CSC 153 Grinnell College Spring, 2005
 
Computer Science Fundamentals
Laboratory Exercise
 

Time and Space Complexity

Goals

This laboratory exercise introduces some principles of algorithm effectiveness, including the amount of time and memory required for the algorithm. Big-O notation is introduced to provide an informal measure of the time or space required by an algorithm. These ideas are applied to the linear and binary search algorithms, discussed in the lab on searching.

Background

The reading for this lab describes several factors related to effectiveness of algorithms. The reading then analyzes the run-time efficiency of both linear search and binary search algorithms.

Linear Search

  1. The following table gives experimental measurements from one machine for the average time required for a linear search for several search trials.

    Array Average Time Average Time If
    Size If Value Found Value Not Found
    1000 620 1248
    2000 1260 2490
    4000 2540 4960

    Estimate the time for an average linear search of arrays of size 1500, 3000, 8000, and 16000. Briefly justify your answers.

Binary Search

  1. Write a paragraph that summarizes the analysis in the reading for the binary search, using your own words.

  2. The following table gives experimental measurements for the average time required for a binary search for several search trials.

    Array Average Time Average Time If
    Size If Value Found Value Not Found
    1000 33 33
    2000 37 37
    4000 41 41

    1. Why do you think the timings here are about the same, regardless of whether the item is found or not?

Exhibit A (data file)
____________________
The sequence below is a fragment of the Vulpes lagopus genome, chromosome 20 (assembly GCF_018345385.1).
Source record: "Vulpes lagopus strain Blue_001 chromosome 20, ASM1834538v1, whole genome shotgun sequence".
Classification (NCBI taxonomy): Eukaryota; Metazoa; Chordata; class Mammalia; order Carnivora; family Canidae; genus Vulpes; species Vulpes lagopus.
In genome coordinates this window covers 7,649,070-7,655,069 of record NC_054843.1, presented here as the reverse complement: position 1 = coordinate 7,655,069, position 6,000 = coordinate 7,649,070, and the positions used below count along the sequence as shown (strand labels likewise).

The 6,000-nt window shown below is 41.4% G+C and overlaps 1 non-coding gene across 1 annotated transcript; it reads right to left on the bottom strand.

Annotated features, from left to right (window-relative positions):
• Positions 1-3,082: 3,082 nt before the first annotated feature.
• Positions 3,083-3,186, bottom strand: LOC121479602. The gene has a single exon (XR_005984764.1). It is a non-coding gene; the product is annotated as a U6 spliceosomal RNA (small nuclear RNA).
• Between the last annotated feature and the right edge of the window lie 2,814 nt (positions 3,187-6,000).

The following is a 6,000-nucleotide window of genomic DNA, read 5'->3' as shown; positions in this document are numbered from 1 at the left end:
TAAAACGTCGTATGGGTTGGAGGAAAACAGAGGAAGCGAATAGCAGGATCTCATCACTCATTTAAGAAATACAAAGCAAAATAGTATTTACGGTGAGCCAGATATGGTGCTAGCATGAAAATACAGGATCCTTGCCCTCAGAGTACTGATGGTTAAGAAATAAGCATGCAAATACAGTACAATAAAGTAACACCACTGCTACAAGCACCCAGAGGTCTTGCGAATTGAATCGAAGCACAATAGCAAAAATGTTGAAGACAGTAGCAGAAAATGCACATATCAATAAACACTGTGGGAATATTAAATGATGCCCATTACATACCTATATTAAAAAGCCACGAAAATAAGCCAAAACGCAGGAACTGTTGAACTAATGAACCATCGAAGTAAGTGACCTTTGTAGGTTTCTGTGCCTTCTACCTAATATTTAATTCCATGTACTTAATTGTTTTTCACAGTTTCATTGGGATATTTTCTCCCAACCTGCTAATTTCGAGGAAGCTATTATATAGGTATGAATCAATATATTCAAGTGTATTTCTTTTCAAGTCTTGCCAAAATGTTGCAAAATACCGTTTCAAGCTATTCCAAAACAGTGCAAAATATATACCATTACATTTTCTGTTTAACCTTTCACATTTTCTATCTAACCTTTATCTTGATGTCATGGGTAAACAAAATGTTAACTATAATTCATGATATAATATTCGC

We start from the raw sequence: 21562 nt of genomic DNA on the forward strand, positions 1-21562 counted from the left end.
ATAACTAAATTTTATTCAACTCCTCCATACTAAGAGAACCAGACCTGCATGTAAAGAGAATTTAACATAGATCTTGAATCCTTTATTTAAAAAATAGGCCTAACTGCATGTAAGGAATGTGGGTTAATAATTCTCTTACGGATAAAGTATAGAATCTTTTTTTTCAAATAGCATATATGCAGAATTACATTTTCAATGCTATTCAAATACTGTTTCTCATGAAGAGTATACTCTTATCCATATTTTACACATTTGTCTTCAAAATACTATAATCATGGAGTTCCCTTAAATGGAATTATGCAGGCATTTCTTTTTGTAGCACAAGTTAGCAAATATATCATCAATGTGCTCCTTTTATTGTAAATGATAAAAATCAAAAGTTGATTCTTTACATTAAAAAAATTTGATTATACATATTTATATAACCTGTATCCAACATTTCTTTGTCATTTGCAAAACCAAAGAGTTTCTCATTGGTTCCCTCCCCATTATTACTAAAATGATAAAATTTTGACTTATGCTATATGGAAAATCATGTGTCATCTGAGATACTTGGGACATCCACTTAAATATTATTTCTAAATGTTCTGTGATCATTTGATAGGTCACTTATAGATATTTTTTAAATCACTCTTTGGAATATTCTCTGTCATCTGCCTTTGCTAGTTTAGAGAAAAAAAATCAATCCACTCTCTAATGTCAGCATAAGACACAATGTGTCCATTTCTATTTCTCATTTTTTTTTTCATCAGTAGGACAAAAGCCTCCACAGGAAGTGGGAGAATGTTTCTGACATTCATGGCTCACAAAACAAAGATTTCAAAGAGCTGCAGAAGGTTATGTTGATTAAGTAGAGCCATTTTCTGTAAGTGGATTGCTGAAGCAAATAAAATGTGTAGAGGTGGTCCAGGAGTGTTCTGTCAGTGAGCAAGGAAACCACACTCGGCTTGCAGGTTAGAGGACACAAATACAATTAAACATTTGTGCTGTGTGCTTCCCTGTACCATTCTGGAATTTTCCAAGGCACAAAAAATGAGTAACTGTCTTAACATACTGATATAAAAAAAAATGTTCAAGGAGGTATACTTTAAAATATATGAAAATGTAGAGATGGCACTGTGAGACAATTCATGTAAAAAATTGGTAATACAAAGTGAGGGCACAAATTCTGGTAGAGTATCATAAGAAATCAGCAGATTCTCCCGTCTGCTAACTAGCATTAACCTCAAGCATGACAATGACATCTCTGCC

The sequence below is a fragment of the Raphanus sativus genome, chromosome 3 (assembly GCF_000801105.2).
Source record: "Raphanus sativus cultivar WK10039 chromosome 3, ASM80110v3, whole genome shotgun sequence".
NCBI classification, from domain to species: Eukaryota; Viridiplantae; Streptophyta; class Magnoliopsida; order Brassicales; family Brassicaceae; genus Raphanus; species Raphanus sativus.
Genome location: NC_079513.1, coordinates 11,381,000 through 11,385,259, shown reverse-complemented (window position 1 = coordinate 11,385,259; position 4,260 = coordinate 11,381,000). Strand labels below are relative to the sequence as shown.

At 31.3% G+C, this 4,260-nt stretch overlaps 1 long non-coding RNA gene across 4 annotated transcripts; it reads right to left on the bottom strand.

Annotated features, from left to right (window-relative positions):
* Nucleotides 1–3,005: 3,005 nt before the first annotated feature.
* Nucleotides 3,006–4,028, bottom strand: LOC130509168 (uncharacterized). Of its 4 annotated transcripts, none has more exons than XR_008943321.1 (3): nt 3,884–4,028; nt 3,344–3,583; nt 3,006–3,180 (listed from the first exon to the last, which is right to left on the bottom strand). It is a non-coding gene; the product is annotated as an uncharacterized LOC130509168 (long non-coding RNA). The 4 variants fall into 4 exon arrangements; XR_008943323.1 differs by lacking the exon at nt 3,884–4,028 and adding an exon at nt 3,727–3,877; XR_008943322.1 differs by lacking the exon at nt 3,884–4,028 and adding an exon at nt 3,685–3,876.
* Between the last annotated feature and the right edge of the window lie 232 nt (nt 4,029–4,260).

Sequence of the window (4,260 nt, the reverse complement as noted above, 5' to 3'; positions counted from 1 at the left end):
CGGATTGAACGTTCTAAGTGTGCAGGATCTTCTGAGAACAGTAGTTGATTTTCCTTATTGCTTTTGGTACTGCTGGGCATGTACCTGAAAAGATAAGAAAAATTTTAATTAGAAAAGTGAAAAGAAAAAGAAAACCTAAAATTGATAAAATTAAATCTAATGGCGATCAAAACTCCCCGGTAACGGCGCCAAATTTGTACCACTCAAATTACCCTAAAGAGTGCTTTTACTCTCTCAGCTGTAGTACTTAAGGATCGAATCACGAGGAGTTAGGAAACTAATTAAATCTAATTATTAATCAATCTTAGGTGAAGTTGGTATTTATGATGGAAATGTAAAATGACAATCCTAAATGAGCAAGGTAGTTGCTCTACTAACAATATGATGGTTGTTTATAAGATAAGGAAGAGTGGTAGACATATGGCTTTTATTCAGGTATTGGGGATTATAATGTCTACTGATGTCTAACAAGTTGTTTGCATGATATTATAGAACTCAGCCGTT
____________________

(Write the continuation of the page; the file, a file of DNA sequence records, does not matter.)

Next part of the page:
2. Estimate the time for an average binary search of arrays of size 1500, 3000, 8000, and 16000. Briefly justify your answers.

More Experimentation

Be sure you do the previous parts of this lab before proceeding!!

Program ~walker/java/examples/searching/searchTest.java provides a framework for timing the linear and binary search algorithms, as described above. This program illustrates the use of a timing method System.currentTimeMillis(), which returns a time in milliseconds. As the algorithms run very quickly, the program repeats each search 1000 times, so timing measurements in milliseconds will yield appropriate numbers.

The program asks the use to set the minimum and maximum array sizes to be tested, as well as the number of trials to be tested at each array size. Program execution then picks elements at random, applies the search algorithms, and reports the timings. After arrays of one size are tested, the array size is doubled, and the process repeats.

  1. Copy ~walker/java/examples/searching/searchTest.java to your account, compile it, and run it several times.

  2. Review the code, and write a paragraph explaining how the code generates its output table. For example, be sure to identify what elements are placed in an array, how an item is selected for starting the search, how timing is done, and what algorithms are tried when.

  3. Run the program for array sizes 1000 through 16000. Then run the program again for array sizes 1500 through 3000. Occasionally, one value in the table may be significantly larger than others. Such anomalies may be explained by various technical details of the operating system and machine environment. Ignoring any such unusual values, how do the results obtained from these runs compare with your estimates earlier in this lab? Briefly discuss any similarities or differences.


This document is available on the World Wide Web as

http://www.cs.grinnell.edu/~walker/courses/153.sp05/labs/lab-complexity.shtml

created January 14, 1998
last revised March 13, 2005
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For more information, please contact Henry M. Walker at walker@cs.grinnell.edu.